Among the funniest scenes in The Room is the very end. Tommy Wiseau as Johnny has lost everything—his fiancée and his best friend, and on his birthday. To use words like “scream” or “wail” or “moan” could not come close to approximating the sounds Wiseau makes in these moments as he writhes on the floor in pain and angry horniness, humping Lisa’s red dress he bought her in the movie’s opening scene. Like the rest of the film, nothing about anything makes human sense, but Wiseau is wrought, he is invested, he is spilling out all over the scene. What he is spilling is not anything any of us would want to drink, but it is impossible to look away even while the way we’re looking is in this dizzying combination of horror and confusion and gleeful laughter. And when he ultimately shoots himself in the head, it is capped by the entrance of his regretful friends, in agony at this great loss.
This scene sums up Wiseau’s entire film. While Wiseau is infamously secretive, he unleashes every bit of his inner self in his script and performance and directing choices. That self is mind-meltingly baffling, and definitely in possession of very real issues when it comes to women, but it is impossible to miss that Wiseau believes himself to be hurt by this world, that “everybody betray” him. That this movie is his weird heart on weird display, desperate for our love in return.
To watch The Disaster Artist will not provide much in the way of answers about Wiseau, keeping his origins much less shared or even speculated upon than the book upon which it is based. But while one could never come away knowing Tommy Wiseau, the movie performs the incredible task of making you understand this seemingly unintelligible person. And the very real feeling that no living actor could possibly have pulled it off but James Franco.
Franco as Tommy is hypnotic. Between his facial prostheses and stringy black wig, the resemblance is there, particularly when wearing sunglasses. But what Franco does is far more than just makeup and hair. There is a visible wall behind his eyes as Tommy keeps the world at arm’s length, even as he grips it refusing to let go, and that wall disappears in his most vulnerable moments—meekly apologizing when he knocks over the water glasses of Judd Apatow’s Hollywood producer, or dyeing his hair while his best friend, Dave Franco’s Greg Sestero, moves out of his apartment. Franco himself has cultivated a strange near-mythos in his career, and while their personalities and personas are wholly dissimilar, there is something Franco recognizes in Wiseau, something empathetic and real that truly comes across on screen.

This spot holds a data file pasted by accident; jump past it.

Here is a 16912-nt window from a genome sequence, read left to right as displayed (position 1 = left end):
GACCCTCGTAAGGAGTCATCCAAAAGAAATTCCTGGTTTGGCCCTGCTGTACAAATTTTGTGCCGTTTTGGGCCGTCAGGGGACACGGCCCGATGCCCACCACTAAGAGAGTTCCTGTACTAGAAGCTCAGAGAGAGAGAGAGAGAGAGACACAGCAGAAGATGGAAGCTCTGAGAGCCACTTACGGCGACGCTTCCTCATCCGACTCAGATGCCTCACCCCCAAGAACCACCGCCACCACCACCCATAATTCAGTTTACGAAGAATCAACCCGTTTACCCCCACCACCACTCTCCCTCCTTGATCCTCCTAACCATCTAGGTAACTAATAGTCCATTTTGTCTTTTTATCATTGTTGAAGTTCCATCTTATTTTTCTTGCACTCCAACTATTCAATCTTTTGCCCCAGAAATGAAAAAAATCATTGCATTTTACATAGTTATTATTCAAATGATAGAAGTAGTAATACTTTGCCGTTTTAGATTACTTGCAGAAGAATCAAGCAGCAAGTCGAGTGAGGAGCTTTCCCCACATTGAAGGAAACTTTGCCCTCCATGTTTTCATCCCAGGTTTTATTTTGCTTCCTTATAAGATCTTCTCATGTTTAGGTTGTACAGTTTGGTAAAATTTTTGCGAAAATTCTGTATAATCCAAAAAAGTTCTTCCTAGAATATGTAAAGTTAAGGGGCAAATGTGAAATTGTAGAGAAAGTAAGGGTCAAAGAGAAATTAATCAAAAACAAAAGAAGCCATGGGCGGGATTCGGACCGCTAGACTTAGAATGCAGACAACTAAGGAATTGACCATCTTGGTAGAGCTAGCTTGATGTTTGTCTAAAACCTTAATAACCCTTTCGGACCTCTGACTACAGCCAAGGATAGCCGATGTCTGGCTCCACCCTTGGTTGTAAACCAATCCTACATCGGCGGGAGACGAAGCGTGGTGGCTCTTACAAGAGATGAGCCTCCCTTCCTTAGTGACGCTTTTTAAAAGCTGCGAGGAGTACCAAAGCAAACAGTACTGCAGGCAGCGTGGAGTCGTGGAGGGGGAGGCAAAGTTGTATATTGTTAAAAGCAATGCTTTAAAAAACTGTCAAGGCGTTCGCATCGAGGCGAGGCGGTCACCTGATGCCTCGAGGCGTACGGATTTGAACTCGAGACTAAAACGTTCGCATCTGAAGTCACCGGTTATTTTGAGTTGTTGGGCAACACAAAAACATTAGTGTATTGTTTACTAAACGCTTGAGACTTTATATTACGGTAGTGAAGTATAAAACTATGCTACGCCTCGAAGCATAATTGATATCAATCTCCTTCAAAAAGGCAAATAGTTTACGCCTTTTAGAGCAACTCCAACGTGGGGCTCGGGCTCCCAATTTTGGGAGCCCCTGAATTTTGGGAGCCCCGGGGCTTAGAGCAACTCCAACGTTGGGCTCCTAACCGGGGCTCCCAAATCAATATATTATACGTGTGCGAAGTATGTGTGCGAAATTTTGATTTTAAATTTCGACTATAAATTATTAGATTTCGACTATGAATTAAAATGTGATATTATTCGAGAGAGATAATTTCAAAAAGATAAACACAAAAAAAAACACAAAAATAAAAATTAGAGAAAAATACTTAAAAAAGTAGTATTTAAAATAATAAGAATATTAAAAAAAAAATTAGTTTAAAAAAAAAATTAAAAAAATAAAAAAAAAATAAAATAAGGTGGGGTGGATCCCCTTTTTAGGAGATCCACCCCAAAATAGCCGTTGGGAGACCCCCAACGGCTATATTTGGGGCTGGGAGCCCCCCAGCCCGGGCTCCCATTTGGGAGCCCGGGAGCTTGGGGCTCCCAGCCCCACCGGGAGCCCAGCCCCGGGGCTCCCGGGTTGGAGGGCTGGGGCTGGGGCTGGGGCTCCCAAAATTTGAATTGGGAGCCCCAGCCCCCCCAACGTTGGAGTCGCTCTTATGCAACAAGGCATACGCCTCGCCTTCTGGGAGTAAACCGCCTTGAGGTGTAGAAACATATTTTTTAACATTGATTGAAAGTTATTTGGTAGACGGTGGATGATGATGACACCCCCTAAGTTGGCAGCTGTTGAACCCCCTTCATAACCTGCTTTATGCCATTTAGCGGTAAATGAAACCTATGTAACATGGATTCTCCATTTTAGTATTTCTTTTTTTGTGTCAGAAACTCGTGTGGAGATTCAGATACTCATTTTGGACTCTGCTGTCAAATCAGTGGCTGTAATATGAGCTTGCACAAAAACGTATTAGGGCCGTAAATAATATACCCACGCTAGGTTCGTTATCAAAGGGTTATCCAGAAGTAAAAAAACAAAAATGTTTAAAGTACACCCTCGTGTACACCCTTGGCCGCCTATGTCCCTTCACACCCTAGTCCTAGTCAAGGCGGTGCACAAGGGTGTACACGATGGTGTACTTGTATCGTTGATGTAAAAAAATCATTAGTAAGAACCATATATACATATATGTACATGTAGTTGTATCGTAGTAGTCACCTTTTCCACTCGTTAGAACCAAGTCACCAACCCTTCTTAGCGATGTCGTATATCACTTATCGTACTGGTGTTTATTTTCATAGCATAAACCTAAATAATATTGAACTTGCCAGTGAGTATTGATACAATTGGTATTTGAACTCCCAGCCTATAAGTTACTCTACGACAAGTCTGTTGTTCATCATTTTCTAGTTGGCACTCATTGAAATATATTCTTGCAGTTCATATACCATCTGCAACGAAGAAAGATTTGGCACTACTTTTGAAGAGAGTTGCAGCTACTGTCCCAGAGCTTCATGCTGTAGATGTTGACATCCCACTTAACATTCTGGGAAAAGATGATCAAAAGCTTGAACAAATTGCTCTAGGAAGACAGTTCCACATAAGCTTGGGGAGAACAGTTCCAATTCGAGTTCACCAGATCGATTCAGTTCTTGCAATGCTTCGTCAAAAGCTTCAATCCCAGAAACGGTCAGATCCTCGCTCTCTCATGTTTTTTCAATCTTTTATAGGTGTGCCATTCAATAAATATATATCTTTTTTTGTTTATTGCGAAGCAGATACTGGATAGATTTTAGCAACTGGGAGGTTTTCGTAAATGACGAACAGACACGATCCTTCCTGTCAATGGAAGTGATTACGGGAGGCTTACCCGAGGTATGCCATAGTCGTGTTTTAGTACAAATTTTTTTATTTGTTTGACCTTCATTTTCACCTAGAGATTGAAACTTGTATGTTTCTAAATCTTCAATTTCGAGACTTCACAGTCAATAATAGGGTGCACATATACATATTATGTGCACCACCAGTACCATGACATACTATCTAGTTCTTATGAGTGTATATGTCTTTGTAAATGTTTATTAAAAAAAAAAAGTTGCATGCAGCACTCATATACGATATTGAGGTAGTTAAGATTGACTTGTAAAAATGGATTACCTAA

The fact that The Disaster Artist is a true family-and-friends affair makes the intimacy and natural chemistry between all the performers palpable. The brothers Franco play well together, the younger alternating between a loving laugh of acceptance at all Wiseau puts out there, and the kind of trapped rage that can only come from being hurt by and angry at someone you love. Dave Franco’s few scenes with real-life wife Alison Brie have an equally natural sweetness, and the film-shoot within the film feels like a well-produced, well-acted version of friends making a movie at a sleepover, the kind of performances that only come from truly knowing, trusting and understanding each other, absolutely clicking in every moment.
As for the film within a film, the attention paid to recreating every little moment is exceptional, as evidenced by the pre-credit side-by-side views of the original versus the Disaster Artist versions. Ari Graynor as Juliette Danielle as Lisa in particular deserves a standing ovation from every die-hard fan of The Room, and if you haven’t done a full look into the entire cast of the film, I won’t spoil it, but some of the other actors in The Disaster Artist’s “The Room” were delightful surprises (Chris R. and Peter the Psychologist were particularly inspired).
At the end of The Disaster Artist, the cast comes back together for a premiere in a packed house. And watching them watch the movie we’ve all laughed at for 14 years goes from hugely uncomfortable to heartbreaking as the camera finally settles on Franco’s face, tears welling in his be-contacted eyes as people laugh at Wiseau’s entire soul on the screen. But by the end, Franco’s Wiseau has embraced the laughter as love. Because despite how unrelentingly terrible The Room is, its bizarre heart is what has made it endure, has captivated all of us. Any movie can be bad—The Room, like Plan 9 From Outer Space, is bad from a place of sheer, raw love, a dream coming true in strange and perplexing ways not understood by normal human thought. And while Wiseau is no normal human, what we see in this film and its book are the kind of relatable “normal humans” we don’t want to admit or see. He’s secretive and cruel and childish and scared and wants so badly to be loved. He’s also ridiculous and optimistic and an unrelenting dreamer who does not grasp his limitations and therefore has none. He’s Tommy Wiseau. And Franco has done well by him.